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DETROIT ( TheStreet) -- Not only did Ford ( F) bust past Wall Street estimates on Friday, but the automaker also reinforced its commitment to pay down debt.
Ford ended the quarter with $21.9 billion of automotive gross cash and automotive debt of $27.3 billion, after retiring $7 billion of debt during the quarter. As Mulally has said previously, the best way to address the issue that the company has more debt than its competitors is to produce profits. Ford made $2.6 billion in the quarter. The company also plans to unveil the new 2011 Ford Explorer later this morning, a new-generation SUV that, less boxy-looking than its predecessor, will feature a V6, 290-horsepower engine that's expected to deliver 20% better fuel economy than the 2010 model. Joe Phillippi of Auto Trends Consulting said the ability to further strengthen its balance sheet reflects Ford's continuing success. "They've had cost reductions, they're seeing growth, they expect improvement in Europe and an improvement in mix with the new Explorer," he said. "That's why they can reach
a cash positive position. " Ford's debt moves reflect a similar effort by American Airlines ( AMR) which, like Ford, competes in a world where peers reduced costs and debt in bankruptcy court. As American CEO Gerard Arpey said on the company's earnings call on Wednesday, speaking of his competitors, "You have all these guys who went bankrupt, hammered peoples' pensions and hammered their retiree medical benefits and stuck the taxpayers so they can charge less for their product."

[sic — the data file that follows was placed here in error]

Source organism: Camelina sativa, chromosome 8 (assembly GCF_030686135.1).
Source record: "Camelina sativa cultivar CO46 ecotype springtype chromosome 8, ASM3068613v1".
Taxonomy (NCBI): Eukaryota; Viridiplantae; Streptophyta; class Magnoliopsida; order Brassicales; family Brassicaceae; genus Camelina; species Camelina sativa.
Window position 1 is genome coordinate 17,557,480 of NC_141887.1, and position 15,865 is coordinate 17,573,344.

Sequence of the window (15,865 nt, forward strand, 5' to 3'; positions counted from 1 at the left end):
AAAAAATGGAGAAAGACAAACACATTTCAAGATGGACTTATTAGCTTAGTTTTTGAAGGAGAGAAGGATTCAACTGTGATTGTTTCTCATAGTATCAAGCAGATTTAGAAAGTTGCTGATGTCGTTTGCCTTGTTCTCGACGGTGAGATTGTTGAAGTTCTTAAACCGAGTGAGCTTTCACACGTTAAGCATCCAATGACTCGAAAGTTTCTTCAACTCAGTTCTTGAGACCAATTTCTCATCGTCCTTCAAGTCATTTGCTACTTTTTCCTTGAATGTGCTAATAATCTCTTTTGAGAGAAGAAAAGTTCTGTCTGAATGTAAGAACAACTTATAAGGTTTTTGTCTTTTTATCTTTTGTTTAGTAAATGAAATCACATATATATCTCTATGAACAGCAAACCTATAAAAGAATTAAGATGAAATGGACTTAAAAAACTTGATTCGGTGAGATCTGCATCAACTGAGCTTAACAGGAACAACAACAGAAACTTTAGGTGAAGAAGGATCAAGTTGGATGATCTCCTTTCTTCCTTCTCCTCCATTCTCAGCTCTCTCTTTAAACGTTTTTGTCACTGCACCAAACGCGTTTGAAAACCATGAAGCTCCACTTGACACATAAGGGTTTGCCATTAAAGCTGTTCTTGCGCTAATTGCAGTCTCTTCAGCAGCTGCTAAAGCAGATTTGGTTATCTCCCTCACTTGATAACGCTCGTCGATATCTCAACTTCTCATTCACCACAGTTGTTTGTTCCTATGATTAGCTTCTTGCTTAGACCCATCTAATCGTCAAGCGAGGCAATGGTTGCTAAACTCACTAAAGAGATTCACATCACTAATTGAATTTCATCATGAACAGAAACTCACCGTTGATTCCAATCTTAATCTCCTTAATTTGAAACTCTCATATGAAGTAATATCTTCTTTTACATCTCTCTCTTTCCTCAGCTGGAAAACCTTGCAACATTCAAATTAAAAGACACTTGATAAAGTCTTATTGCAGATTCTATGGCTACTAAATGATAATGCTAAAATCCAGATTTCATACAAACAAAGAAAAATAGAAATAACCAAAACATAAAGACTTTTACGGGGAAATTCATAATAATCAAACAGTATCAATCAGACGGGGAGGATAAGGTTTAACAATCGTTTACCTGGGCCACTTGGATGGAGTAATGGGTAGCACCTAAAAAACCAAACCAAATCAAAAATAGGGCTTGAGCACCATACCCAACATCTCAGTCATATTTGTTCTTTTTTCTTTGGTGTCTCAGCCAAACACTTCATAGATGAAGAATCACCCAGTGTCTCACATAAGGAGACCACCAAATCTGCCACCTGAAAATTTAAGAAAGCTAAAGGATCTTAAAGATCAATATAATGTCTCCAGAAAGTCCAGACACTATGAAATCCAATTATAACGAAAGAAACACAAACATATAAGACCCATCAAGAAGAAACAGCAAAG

Unlike American, Ford has gotten a lot of credit from its customers for distinguishing itself by avoiding bankruptcy and eschewing the government loans that accompanied it. "We are paying a bit more interest now because we have a little bit more debt," Mulally said in a 2009 interview. "But you think of all the positive things because we didn't
file bankruptcy and accept buyouts. People love us, we have a strong business and positive cash flow, and we'll accelerate the improvements of the balance sheet." Unfortunately for American, airline passengers tend to prefer lower fares to inspirational corporate sagas, especially when the product itself often shows minimal variation from one network carrier to the next. As a result, for American, the benefit so far has been largely confined to a better balance sheet. At year-end 2005, the carrier had total debt of $20.1 billion and net debt (total debt less unrestricted cash and liquid investments) of $16.3 billion. On June 20, 2010, American had total debt of $16.1 billion and net debt of $11 billion, despite taking delivery of 31 new aircraft in 2009. Last week, CFO Tom Horton, who oversaw the improvement, was promoted to president. -- Written by Ted Reed in Charlotte, N.C .